Chances are you’ve heard about post-traumatic stress disorder. Many commonly associate it with war veterans, but the truth is, any event or series of events that creates a strong fear response and worsens over time can trigger PTSD. According to the National Center for PTSD, about 6 out of every 100 people will have PTSD at some point in their lives. If you or a loved one is struggling to cope after experiencing a traumatic event, there is hope, and you can recover. This article provides strategies for post-traumatic stress disorder, including providing information about the best tip – early treatment.
What Is Post-Traumatic Stress Disorder?
It’s normal to feel scared, anxious and detached from the world around you after experiencing a traumatic event. However, if these symptoms persist and worsen with time, it might be post-traumatic stress disorder (PTSD). PTSD is a mental health disorder that develops after witnessing, hearing about, or experiencing a traumatic event like death, serious injury, or sexual violation. It causes intense mental and physical reactions after being reminded of the event and exposed to triggers. It further creates severe hopelessness and helplessness, among several other symptoms over a period of months or years.
What Are the Symptoms of Post-Traumatic Stress Disorder?
While everyone experiences PTSD differently, the DSM-5 characterizes four main symptoms;
Intrusion involves persistently re-experiencing the event
- Intrusive memories
- Intense distress
- Physical symptoms after being exposed to reminders of the event, including increased heart rate, nausea, or sweating.
Avoidance of anything that reminds you of the event
- Trauma-related thoughts or feelings
- Places, people, objects, conversations, or situations
- Difficulty remembering or recalling the event
- Negative beliefs about oneself and the world
- Negative emotions like shame, guilt, fear, or anger
- Feeling alienated and detached from others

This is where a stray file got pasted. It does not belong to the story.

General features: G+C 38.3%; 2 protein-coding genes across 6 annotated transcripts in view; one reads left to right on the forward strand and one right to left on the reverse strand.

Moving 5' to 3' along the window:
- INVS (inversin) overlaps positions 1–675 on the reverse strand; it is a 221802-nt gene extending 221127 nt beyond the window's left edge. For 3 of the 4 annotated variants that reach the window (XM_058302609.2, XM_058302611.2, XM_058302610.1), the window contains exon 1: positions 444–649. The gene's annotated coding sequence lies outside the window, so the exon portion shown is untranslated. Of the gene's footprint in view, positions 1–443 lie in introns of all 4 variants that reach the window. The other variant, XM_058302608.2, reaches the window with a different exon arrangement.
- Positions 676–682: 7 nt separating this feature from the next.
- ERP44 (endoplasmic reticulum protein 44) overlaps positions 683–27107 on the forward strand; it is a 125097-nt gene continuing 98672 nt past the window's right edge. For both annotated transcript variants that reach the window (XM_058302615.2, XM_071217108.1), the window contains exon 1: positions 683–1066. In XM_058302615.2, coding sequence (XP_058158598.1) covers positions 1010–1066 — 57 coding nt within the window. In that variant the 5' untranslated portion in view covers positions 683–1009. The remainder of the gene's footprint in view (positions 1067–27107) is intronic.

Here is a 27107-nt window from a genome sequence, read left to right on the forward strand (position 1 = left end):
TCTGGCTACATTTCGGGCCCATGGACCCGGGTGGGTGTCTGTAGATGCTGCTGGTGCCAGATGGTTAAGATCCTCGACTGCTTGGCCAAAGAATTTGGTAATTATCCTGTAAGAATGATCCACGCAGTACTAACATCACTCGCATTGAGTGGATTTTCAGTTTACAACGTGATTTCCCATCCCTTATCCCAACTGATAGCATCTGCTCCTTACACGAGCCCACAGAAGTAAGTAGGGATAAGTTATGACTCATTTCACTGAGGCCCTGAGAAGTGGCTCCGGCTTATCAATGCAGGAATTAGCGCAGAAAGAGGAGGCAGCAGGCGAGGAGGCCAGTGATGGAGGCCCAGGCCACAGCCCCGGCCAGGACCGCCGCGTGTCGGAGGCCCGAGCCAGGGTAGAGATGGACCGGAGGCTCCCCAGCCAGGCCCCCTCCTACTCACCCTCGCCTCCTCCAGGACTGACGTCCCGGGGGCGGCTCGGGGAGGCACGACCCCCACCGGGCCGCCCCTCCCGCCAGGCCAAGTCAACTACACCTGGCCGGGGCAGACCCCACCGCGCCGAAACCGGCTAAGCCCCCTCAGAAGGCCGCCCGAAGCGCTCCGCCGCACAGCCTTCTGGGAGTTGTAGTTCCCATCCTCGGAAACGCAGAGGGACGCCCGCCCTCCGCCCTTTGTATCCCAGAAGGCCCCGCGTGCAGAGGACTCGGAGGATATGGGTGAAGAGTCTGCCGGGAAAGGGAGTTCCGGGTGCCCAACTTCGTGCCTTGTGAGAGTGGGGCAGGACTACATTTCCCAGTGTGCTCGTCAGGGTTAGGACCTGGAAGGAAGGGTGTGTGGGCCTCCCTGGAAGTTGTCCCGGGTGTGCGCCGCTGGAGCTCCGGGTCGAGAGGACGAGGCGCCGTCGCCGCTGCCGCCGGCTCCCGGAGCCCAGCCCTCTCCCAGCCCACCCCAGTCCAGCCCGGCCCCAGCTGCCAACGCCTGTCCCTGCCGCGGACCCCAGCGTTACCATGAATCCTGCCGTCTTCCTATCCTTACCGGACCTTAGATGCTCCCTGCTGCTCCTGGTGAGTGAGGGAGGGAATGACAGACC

- Decreased interest in activities that were once enjoyable
- A persistent inability to experience positive emotions such as joy and happiness.
- Irritability and aggression
- Impulsive and destructive behavior
- Problems concentrating
- Poor sleep
- Feeling on guard
- An exaggerated started response
What Causes Post-Traumatic Stress Disorder?
After we experience a stressful event, our nervous system activates our fight-or-flight response for survival. Our hormones kick in, our heart rate increases, our palms sweat, and we’re prepared to either fight, run, or freeze. But once the threat is gone, our nervous systems returns to a normal mode, and we feel calmer and more relaxed. However, in the case of PTSD, the event causes the nervous system to get stuck. Even though there is no danger present, the brain continues to activate stress signals, causing persistent PTSD symptoms. And several events can cause PTSD, including exposure to traumatic events at work, physical or sexual assault, racial trauma, abuse, a serious injury, war and conflict, torture, and death.
1. Increase your awareness about PTSD
One of the best strategies for post-traumatic stress disorder is increasing your awareness and education. Many people who experience PTSD are unaware they have it. Therefore, attending support groups, reading about it, and attending community events about PTSD will increase your mind-body connection and how PTSD is affecting your life. And when you are given tools and words to define how that trauma affects you, you become more aware of its imprint on your nervous system.